Montessori On The Park
St Marks Gate
Dr Maria Montessori was one of the most influential pioneers in early childhood education in the 20th century. Her ideas have become
known and recognised throughout the world over a period of more than ninety years and yet her work still seems fresh, modern and
child-centered when encountered for the first time.
Dr Montessori was born in Italy in 1870. Her original interest was in medicine; she was the first woman to graduate from the University of Rome Medical School and gradually became interested in education through her work as a doctor. Because of her medical background she approached education not as an educator or a philosopher but as a scientist.
Working with some of the poorest and most disadvantaged children of working parents in Rome she used the classroom as a laboratory for observing them and for developing ideas and materials which would help them to achieve their full potential.
Her theories were tailored to the developmental needs of the growing child but also sprang from Montessori's intense love and respect for all children.
So great was the success of her Montessori method that she travelled the world, establishing schools in Europe and America and lecturing about her discoveries. She wrote numerous books and many articles right up until her death in 1952 at the age of 82.
She left the legacy of a method of education, which combines a practical approach based on a carefully planned learning environment with a philosophy centred on the idea of freedom for the child.
All children, says Montessori, are intrinsically motivated to learn and they absorb knowledge without effort when provided with the right kind of activities at the right time in their development.
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What makes you special, excellence of staff etc...
Your childs' early years are an exciting time of learning and development which can determine their future success...
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The secret of good teaching is to regard the children's intelligence as a fertile field in which seeds are sown, to grow under the heat of flaming imagination. Our aim therefore is not merely to make the children understand, and still less to force them to memorise, but so to touch their imagination as to enthuse them to their inmost core. We do not want complacent pupils but eager ones; we seek to sow life in children rather than theories, to help them in their growth, mental and emotional as well as physical.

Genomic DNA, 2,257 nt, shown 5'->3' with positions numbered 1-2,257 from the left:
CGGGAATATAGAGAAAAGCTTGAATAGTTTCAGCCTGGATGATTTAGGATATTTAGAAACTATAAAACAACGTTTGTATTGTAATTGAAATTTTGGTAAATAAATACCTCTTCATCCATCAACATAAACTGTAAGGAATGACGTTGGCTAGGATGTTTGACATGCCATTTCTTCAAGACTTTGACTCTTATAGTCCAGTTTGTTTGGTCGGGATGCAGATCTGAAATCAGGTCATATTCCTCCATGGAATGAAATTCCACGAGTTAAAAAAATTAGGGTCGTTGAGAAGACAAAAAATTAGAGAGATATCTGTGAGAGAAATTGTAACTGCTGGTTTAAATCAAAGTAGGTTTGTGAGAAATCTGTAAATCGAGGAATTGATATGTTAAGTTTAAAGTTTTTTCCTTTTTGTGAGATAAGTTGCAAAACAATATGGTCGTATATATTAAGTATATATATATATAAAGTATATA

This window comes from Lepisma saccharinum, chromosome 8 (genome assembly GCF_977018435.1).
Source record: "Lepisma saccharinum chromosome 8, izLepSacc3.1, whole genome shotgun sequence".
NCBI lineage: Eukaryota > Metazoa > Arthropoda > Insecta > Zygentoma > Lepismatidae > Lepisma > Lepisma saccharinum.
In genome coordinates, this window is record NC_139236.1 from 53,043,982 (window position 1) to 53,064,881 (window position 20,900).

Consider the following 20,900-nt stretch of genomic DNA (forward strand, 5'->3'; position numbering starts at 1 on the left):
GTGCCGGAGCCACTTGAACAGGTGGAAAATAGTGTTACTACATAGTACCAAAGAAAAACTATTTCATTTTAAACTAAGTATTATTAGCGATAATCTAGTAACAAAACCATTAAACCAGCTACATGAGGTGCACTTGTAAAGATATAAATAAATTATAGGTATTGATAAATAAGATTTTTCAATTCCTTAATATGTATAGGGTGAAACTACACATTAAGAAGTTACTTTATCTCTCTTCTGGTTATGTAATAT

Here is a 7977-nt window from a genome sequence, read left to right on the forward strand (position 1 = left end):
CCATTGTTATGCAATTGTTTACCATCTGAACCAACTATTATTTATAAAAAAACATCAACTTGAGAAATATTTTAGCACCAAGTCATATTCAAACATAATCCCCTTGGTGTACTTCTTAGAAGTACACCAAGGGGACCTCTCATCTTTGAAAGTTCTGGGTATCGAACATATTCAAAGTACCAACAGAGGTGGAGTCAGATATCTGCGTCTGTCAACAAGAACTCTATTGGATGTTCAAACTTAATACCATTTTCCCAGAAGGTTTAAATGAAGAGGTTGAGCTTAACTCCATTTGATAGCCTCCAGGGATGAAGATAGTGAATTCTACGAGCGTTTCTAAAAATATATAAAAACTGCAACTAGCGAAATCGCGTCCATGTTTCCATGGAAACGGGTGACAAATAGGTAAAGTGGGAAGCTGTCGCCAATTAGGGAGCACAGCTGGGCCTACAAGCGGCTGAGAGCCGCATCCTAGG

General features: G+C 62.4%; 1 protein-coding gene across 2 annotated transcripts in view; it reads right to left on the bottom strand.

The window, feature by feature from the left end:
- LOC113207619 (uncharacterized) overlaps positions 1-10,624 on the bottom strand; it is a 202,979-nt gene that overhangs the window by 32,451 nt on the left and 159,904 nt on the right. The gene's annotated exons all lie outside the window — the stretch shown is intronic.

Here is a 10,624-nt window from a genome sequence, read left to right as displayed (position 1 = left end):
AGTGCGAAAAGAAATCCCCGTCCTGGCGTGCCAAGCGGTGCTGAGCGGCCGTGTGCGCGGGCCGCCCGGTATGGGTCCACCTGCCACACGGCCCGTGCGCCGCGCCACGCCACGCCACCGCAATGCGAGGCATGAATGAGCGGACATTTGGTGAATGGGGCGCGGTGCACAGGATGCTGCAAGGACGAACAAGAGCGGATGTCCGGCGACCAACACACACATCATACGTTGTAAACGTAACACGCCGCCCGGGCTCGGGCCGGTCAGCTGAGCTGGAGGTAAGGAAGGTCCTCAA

We recommend these books that will help you to understand the Montessori Philosophy. We feel that if is very important for our parents to know why we feel that this way of working with the children is so wonderful.
The Secret of Childhood (1972), by Maria Montessori, Ballantine Books.
The Discovery of the Child (1988), by Maria Montessori ABC Clio Ltd.
The Absorbent Mind (1988), by Maria Montessori ABC Clio Ltd.
Education for a New World (1994), by Maria Montessori ABC Clio Ltd.
The Child, Society and the World (1989), by Maria Montessori ABC Clio Ltd.
Montessori, A Modern Approach (1972), by Paula Polk-Lillard, Schocken
Our Peaceful Classroom (1991), by Aline Wolf, Parent Child Press
"Education must no longer be regarded only as a matter of teaching children, but as a social question of the highest importance, because it is the one question that concerns all mankind. The many other social questions have to do with one group or another of adults, with relatively small numbers of human beings; the social question of the child, however, has to do with all men everywhere."